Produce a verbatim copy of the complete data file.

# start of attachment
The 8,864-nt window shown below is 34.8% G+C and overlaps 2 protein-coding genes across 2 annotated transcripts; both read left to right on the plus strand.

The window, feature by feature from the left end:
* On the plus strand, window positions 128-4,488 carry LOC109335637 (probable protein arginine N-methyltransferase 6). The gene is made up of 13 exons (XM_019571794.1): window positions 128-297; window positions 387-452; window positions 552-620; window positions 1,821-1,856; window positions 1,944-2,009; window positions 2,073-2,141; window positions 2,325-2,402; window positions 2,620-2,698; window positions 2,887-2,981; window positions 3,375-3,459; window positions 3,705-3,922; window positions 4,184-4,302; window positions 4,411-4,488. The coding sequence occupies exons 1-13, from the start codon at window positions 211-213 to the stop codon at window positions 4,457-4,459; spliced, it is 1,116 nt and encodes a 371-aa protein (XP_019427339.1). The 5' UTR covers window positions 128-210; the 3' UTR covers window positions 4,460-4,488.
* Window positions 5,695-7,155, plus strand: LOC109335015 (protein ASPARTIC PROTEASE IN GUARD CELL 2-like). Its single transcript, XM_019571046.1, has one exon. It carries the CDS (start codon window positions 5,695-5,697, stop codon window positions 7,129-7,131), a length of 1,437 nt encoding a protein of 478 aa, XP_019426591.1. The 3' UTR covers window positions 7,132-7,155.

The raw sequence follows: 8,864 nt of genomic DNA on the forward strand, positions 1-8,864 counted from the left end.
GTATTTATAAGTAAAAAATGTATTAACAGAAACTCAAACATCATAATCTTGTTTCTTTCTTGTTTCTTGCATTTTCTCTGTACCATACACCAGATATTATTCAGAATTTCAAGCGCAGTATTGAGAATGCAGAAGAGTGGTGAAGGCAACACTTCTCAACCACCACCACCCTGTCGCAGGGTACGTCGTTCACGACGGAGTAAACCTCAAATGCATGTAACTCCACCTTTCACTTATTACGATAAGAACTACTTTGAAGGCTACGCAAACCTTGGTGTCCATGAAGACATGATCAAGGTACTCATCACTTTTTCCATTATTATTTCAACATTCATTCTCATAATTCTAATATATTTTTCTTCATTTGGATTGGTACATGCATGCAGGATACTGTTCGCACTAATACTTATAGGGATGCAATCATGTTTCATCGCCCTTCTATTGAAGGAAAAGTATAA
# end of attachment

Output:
The 8,864-nt window shown below is 34.8% G+C and overlaps 2 protein-coding genes across 2 annotated transcripts; both read left to right on the plus strand.

The window, feature by feature from the left end:
* On the plus strand, window positions 128-4,488 carry LOC109335637 (probable protein arginine N-methyltransferase 6). The gene is made up of 13 exons (XM_019571794.1): window positions 128-297; window positions 387-452; window positions 552-620; window positions 1,821-1,856; window positions 1,944-2,009; window positions 2,073-2,141; window positions 2,325-2,402; window positions 2,620-2,698; window positions 2,887-2,981; window positions 3,375-3,459; window positions 3,705-3,922; window positions 4,184-4,302; window positions 4,411-4,488. The coding sequence occupies exons 1-13, from the start codon at window positions 211-213 to the stop codon at window positions 4,457-4,459; spliced, it is 1,116 nt and encodes a 371-aa protein (XP_019427339.1). The 5' UTR covers window positions 128-210; the 3' UTR covers window positions 4,460-4,488.
* Window positions 5,695-7,155, plus strand: LOC109335015 (protein ASPARTIC PROTEASE IN GUARD CELL 2-like). Its single transcript, XM_019571046.1, has one exon. It carries the CDS (start codon window positions 5,695-5,697, stop codon window positions 7,129-7,131), a length of 1,437 nt encoding a protein of 478 aa, XP_019426591.1. The 3' UTR covers window positions 7,132-7,155.

The raw sequence follows: 8,864 nt of genomic DNA on the forward strand, positions 1-8,864 counted from the left end.
GTATTTATAAGTAAAAAATGTATTAACAGAAACTCAAACATCATAATCTTGTTTCTTTCTTGTTTCTTGCATTTTCTCTGTACCATACACCAGATATTATTCAGAATTTCAAGCGCAGTATTGAGAATGCAGAAGAGTGGTGAAGGCAACACTTCTCAACCACCACCACCCTGTCGCAGGGTACGTCGTTCACGACGGAGTAAACCTCAAATGCATGTAACTCCACCTTTCACTTATTACGATAAGAACTACTTTGAAGGCTACGCAAACCTTGGTGTCCATGAAGACATGATCAAGGTACTCATCACTTTTTCCATTATTATTTCAACATTCATTCTCATAATTCTAATATATTTTTCTTCATTTGGATTGGTACATGCATGCAGGATACTGTTCGCACTAATACTTATAGGGATGCAATCATGTTTCATCGCCCTTCTATTGAAGGAAAAGTATAA